News Notices Hurasia & Newsletter
News
Keep up to date on the latest for our advocacy and
human rights-based development activities

HUMA Dolls Campaign for Nepalese children(2011.12.24)

  • 2011.12.24
  • Admin


bbs_activitynews__20121218153417_1.jpg



What I experienced in the HUMA Dolls Campaign

First Story_ Yunju Lee from SAWL


  For vacation, I started a meaningful volunteer work with UNESCO club, SAWL, which was the ‘HUMA Doll Campaign’. HUMA dolls, deriving from Human Asia, are hand-made dolls which are adapted, or sold, to the sponsors after the makers name them. The money from adoption is spent to help the vulnerable social groups. Our club, in fact, planned to do ‘Brother Doll’ making event a few months ago, but sadly, could not manage to finish it after hesitating too much. However, Human Asia came to support us to participate in doll-making event just in time, persuading all the members of our club to decide to participate in the campaign.

  At first, it was hard to make clothes for the dolls, and I pricked my fingers with a needle many times because of my clumsy sewing. However, because of the help from instructors from ‘Rucy and friends’, I was able to finish my dolls. My friends from the club all doubted that anyone would adopt the dolls I made, but after all the efforts I had put, I fell in love with HUMA dolls so much that I thought to adopt them for myself if no one would adopt the dolls. 

  After finishing the dolls, we wanted to do a meaningful activity with HUMA dolls, and we came up with a campaign, ‘Let’s adopt HUMA dolls and help Nepalese children.’ Intending to donate money raised from the campaign, we searched for more details about HUMA dolls and Nepalese children. I didn’t have much interest in Nepal before, but as I researched into Nepal, I was surprised to see how serious Nepal’s real situation was. Particularly a picture of a nine-year-old Nepalese girl’s hand, which I found, made me cry a lot.  Despite her youth, her hands were full of blisters and wrinkles like those of an old lady’s.  I looked back to my past and felt sorry that I complained and whined about things so trivial. 

  Also, I felt guilty that I was too ignorant of the situation in Nepal. I decided to care for countries that received no attention from the press and look for what I could do for those countries. Because I wanted to let my friends and seniors know about the Nepal’s situation, we decided to open an event on the coming Monday and Tuesday. Expecting more people to come and see the event, we chose the place in front of cafeteria where many people pass by.  I put summary about Nepal in one page and wrote down the details of HUMA dolls on another page, making two pickets to post before the cafeteria. I also posted a notice on the wall in each classroom. I could not afford much time but it was worth it to be busy posting promotion materials in the early mornings and letting people be aware of Nepal’s actual conditions.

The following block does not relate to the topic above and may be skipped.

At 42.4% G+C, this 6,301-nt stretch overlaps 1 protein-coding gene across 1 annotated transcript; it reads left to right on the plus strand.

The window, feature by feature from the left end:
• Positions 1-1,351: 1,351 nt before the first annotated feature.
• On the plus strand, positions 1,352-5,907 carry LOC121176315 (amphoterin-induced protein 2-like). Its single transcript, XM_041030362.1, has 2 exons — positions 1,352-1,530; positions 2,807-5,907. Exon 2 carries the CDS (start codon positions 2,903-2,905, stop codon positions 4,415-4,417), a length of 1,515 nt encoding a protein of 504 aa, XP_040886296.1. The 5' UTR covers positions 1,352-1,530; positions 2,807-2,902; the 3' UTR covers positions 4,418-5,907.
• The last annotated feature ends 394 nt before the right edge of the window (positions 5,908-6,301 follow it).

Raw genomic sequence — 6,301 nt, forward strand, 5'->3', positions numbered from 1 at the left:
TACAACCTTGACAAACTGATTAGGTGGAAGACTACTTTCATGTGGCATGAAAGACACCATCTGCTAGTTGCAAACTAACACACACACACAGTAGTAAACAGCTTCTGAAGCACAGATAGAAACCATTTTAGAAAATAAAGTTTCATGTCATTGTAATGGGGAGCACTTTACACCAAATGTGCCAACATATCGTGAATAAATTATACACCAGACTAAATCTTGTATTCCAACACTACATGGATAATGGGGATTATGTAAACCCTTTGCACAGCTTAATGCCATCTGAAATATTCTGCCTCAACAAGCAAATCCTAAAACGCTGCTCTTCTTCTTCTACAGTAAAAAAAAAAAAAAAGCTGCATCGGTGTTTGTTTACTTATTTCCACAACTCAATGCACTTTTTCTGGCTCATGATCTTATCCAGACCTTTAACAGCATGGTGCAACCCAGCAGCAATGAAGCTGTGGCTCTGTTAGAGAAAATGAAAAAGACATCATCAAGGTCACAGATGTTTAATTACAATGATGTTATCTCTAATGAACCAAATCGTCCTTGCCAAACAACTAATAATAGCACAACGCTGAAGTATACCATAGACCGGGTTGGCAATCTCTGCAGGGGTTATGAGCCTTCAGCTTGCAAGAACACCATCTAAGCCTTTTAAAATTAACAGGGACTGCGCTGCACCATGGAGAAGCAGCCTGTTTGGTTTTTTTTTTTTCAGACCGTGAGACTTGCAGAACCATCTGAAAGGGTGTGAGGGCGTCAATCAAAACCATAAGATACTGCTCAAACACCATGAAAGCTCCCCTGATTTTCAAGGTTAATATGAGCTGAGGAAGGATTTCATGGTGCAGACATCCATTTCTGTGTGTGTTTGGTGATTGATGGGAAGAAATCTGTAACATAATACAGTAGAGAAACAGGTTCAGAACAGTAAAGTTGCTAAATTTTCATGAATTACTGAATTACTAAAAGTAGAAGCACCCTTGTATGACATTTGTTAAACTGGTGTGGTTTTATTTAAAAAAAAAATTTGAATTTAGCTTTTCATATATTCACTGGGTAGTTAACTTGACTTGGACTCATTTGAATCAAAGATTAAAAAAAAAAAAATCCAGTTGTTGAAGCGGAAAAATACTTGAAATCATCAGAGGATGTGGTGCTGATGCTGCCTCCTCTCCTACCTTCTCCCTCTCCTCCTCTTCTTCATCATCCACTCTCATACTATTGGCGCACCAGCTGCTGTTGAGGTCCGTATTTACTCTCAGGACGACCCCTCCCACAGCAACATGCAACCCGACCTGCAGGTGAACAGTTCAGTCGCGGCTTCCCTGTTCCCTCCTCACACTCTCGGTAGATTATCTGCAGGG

On the event day, I dressed in a suit, arranged the dolls, and explained what the event was about to those who came to look around. When students who didn’t seem to have much interest in this kind of matter came to see the event, I could see all my efforts were very valuable. Teachers paid close attentions to our event, and many of them adopted our dolls. Even though many dolls were left out with us at the end, the event, for its own sake, was worthy enough, as it increased people’s awareness of Nepal and HUMA dolls. I hope to participate in such an activity another time and will keep paying attention to Nepalese children.



Second Story_ Ye-in Lee from SAWL

   During the club ‘UNESCO’ meeting, there came up an idea to make ‘HUMA dolls’.  I was worried at first, but then I found myself completing a doll with helps from the instructors and my friends.  I really did my best to make the doll with red eyes, taking all the needle pricks on my fingers.  For we made the dolls on our own, we could not help loving the dolls so much that some of us even called the dolls ‘our babies’ and treated them as our younger siblings. It was not easy to dress up the doll and attach hair to it all at once but it surely was very pleasurable once I finished my doll.  When I named the doll ‘Annie’, my English name, I really felt as if I had earned a real sister.


   First, we decided to display the dolls for adoption at school. Though the adoption cost was 30,000 won, which was quite expensive for students to pay, many warm-hearted students actually bought the dolls hoping to help Nepalese children. The more important thing was that there were many students who decided to help Nepalese children living in difficult conditions regardless of the ability to afford to buy the dolls. It was possible because we related the HUMA dolls to individual Nepalese children, letting friends know about Nepalese children; we actually attached one Nepalese kid’s profile on each doll to make people regard the doll as the child attached. The rest of the dolls will be displayed through HUMA Doll website. My doll was not adopted in the event held at school.  I wish she would find a good parent. Now the word ‘HUMA Dolls’ sounds very familiar to me after all I have gone through. By making the doll, I found true love that should be given to the children. I now can love the children, which I’m supporting, even more; I will treat them as not as sponsored children but as ‘brothers and sisters.’  Why don’t you become a big sister or brother for those poor children and give them a true love?